• Yes do give the Italian meringue method a go. I used to make Macarons using the French method but sometimes it doesn’t work too well. Since I started using the Italian meringue method, I have Nv looked back. Try it to see if u like this method better 😉

      • I must admit, the last time I made macarons using the french method they came out amazingly well, so I am a little afraid to try the Italian method. Then again, it was probably just a fluke! I think I am going to make macarons tomorrow, so I’ll let you know how it goes.

      • Update me when u are done with the Macarons! What flavour are u baking?? Would love to have some now!

      • Mmm, I was thinking either lemon or your chocolate ones. I know I could totally have some too!

  5. Your macarons looks so yummy and perfect… Wish i know how to bake 🙂

  6. fanny says:

    those macaron look gorgeous. the shells are just perfect! xx fanny

  7. Deena says:

    I dont understand, what must we do with the egg whites in group1? Pls reply! Thanks

    • i hope I’m not too late with the reply. I like using aged egg whites – which means I simply separate the egg whites and leave it in a bowl on a kitchen counter for a day or two before starting this recipe. If you don’t have time to do this, you can simply use room temperature egg whites. hope this clarifies =)

  8. pattyabr says:

    Even though I made 7 batches of macarons in February for my blog post, I am now obsessed with macarons. Your recipe is intriguing and I will have to give it a try. I also just ordered a macaron cookbook that claims ease in making. I gotta see which version works best for me. I love your pics I probably asked you before what kind of camera do you have?

  9. wow – great macarons! and yes you make some sensational photos too! btw, since we have some great macaron talk here here’s a guide to starting your own macaron business http://www.themacaronmaster.com/ – 🙂

  10. Those shells really do look so smooth and perfect- Just lovely. It’s almost a shame to eat such beauties. 😉

  11. cravingthis says:

    Hi jothetartqueen ~ 1. Do you find the Italian Meringue method produces smaller feet?
    2. I am familiar with how much folding the French method requires, but not so much with this method. Are you looking for the same type of flow? 3. You mentioned not using a candy thermometer, how do you know when your sugar mixture reaches 118-F? Are you using an instant read thermometer?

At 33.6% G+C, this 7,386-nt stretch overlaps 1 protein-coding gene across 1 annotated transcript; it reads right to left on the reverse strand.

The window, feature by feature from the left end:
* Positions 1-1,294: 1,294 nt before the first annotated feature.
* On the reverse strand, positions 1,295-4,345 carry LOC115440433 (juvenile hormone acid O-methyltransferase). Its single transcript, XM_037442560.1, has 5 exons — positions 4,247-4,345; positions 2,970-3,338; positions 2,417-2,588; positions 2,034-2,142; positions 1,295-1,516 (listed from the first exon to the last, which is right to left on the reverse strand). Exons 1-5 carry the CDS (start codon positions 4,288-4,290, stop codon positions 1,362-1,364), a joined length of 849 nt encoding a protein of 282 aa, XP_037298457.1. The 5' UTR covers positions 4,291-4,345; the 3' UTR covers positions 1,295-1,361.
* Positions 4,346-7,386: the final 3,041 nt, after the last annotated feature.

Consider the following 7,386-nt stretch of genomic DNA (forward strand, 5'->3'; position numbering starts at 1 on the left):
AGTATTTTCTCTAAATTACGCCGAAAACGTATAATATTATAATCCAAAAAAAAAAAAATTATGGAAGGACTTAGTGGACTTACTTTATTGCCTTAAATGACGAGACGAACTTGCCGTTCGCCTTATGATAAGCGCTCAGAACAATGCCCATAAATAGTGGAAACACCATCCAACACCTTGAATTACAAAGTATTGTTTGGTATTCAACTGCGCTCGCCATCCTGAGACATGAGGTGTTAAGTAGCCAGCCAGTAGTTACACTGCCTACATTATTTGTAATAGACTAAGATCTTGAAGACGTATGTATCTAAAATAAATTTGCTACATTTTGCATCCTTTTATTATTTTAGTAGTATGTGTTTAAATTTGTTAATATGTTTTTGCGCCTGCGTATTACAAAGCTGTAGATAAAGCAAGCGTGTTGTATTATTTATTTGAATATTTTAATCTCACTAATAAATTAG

Thanks in advance.

  12. Hi..
    I’m answering these questions to the best of my ability and experience. hope it helps!

    1. Sorry, I’m not sure if I understand what you mean by smaller feet? I am happy with the results of macarons using the Italian meringue method and I don’t find that it compromises the quality of the macaron. Also, there are pastry chefs (including Pierre Herme) who choose this method over the French method.

    2. Yes. you need to achieve macaronage and we are looking at the same consistency – whether you use the French or Italian Meringue method.

    3. Perhaps you misread/or I wasn’t clear enough. I meant do use a candy thermometer/instant read thermometer. That’s the best and most accurate way to know what temperature your sugar mixture is at. I won’t advocate doing otherwise.

    thanks!

  13. cravingthis says:

    Hi jothetartqueen ~ thanks for answering all my questions! Actually, I’m the one who should have been more clear, smaller feet meaning not as much as a rise, so a shorter macaron, more flat than high. I’m going to give this method another try. I used it once before, but can’t recall the results. Thanks again for all the info!

    • I would say that it’s would not be as high as macaron made with the French meringue method.

      I guess you can try the Italian meringue once more and compare which you prefer.

      For me, I just feel that the Italian meringue method produces more consistent macarons each and every time. And it is definitely a more forgiving method compared to the French meringue macarons. Just go with whatever method you feel most comfortable with. hope this helps! happy baking!

  14. Christina says:

    love your blog! found it when i was trying to troubleshoot the macarons that I made. thanks for sharing =)

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  16. Amy says:

    How big are the macarons? 2 inches in diameter?
    Thx

  17. hn says:

    so how many eggs would be for 60g and 70g? Also, can I take out the cocoa powder out and add food colouring instead?

  18. A large egg would have about 30g of eggwhites. I would advise you to weight out the whites for the best results.

    Yes you can take the cocoa powder out and use food colouring instead. However, you will need to replace it with ground almonds. Use 150g ground almonds instead. However, the macaron shell would not have any chocolate flavour if you choose to do that.

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  23. What’s up, all the time i used to check blog posts here early in the break of day, since
    i enjoy to gain knowledge of more and more.

  24. Donna says:

    Excellent recipe I’ve tried it all the shells look pretty!